That is, this works:

 // file: bindselector.d
 import std.typecons;
 import views;

 void main() {
     // tuple defined here
     auto selector_data = tuple( "^/home/$", &(views.index!(int, double)),
 42, 3.14 );
     auto sel_regex_var  = selector_data.field[0];
     auto sel_view_var = selector_data.field[1];
     sel_view_var(sel_regex_var, selector_data.expand[2..$]);
 }


 But moving the declaration of "selector_data" to a file urls.d and then
 importing that file from bindselector.d gives me that error... bug?

What do you mean, you moved the declaration of selector_data ? You declared it outside main() in another module? I don't know why, I never declare date outside functions/objects. Maybe if you declare it in the 'root scope' of the module (I don't know how to call that: the basic scope of a module, the one where the module name; is), it's initialized at compile time. And at compile time, I'm not sure things like addresses &(...) have a sense. Did you try to make selector_data a function? auto selector_data() { return tuple("^/home/$", &(views.index!(int, double)),42, 3.14 );}
 Roadblock2:
 The next step is to define multiple tuples in urls.d inside some iterable
 data structure, so bindselector.d can import that and do its thing inside a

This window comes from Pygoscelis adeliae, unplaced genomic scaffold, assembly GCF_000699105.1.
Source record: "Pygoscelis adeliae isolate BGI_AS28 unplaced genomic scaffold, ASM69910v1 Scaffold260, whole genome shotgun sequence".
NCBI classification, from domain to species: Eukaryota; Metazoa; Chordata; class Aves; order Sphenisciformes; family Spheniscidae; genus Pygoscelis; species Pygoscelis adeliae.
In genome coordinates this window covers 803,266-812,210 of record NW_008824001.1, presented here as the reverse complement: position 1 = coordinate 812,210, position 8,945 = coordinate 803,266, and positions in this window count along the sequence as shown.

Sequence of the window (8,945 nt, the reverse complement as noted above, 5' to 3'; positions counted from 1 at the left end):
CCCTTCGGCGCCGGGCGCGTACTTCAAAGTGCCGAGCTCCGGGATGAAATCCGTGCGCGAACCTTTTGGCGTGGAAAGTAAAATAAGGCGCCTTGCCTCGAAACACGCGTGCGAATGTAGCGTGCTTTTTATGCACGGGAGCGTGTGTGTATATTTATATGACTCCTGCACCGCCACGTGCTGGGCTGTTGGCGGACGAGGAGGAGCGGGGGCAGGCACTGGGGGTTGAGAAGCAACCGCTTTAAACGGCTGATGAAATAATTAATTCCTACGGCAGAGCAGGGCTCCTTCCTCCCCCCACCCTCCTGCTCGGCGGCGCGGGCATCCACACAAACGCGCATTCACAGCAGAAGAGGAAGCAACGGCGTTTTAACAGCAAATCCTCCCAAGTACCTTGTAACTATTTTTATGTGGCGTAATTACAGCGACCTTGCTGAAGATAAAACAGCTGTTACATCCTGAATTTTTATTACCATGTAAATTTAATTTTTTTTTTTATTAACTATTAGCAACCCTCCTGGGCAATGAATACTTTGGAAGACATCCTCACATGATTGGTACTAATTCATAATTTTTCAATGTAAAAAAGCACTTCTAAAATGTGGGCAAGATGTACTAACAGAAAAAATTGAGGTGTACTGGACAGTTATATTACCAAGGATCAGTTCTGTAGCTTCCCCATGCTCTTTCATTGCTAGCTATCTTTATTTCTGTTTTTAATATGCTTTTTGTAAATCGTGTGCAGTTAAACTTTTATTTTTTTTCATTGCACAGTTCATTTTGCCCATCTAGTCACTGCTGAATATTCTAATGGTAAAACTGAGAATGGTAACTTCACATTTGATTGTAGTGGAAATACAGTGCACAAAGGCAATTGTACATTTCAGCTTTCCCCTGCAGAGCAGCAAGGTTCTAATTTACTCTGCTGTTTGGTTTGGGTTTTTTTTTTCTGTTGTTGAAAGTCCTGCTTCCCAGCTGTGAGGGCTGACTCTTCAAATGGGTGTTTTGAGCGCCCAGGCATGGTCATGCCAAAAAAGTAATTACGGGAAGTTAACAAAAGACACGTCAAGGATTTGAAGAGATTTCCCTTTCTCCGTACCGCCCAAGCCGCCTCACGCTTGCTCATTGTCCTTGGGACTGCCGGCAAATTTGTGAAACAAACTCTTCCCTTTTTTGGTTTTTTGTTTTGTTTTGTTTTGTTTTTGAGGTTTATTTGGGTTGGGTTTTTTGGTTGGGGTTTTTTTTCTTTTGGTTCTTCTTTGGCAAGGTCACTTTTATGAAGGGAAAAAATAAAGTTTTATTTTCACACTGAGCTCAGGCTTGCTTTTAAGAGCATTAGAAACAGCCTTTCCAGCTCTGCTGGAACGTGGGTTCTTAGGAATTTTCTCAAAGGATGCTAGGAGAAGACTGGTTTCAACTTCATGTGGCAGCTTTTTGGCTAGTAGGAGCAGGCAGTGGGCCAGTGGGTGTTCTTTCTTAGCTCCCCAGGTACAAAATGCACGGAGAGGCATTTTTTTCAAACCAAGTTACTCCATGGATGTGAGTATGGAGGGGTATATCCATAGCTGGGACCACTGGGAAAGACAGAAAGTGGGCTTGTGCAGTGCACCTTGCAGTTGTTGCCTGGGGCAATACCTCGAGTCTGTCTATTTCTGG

foreach.

 The problem here is related again with my limitations declaring generics.
 Since every tuple will have a different type signature, I tought that the
 logical structure to group them would be... yes, another tuple :) Then I
 would foreach on that structure and bind the params, etc.

 First try (Fail-1):

 // ----------------------------------------
 auto selector_data_tuples = tuple(
                                   tuple( "^/home/$", &(views.index!(int,
 double)), 42, 3.14 )
                                 );

 foreach(selector_data; selector_data_tuples) {
     auto sel_regex_var  = selector_data.field[0];
     auto sel_view_var = selector_data.field[1];
     sel_view_var(sel_regex_var, selector_data.expand[2..$]);
 }
 // ----------------------------------------

 Compile error: Error: cannot infer type for selector_data

 Logical, since the type of the iterated element in the foreach is fixed,
 and
 I'm iterating over tuples of different types.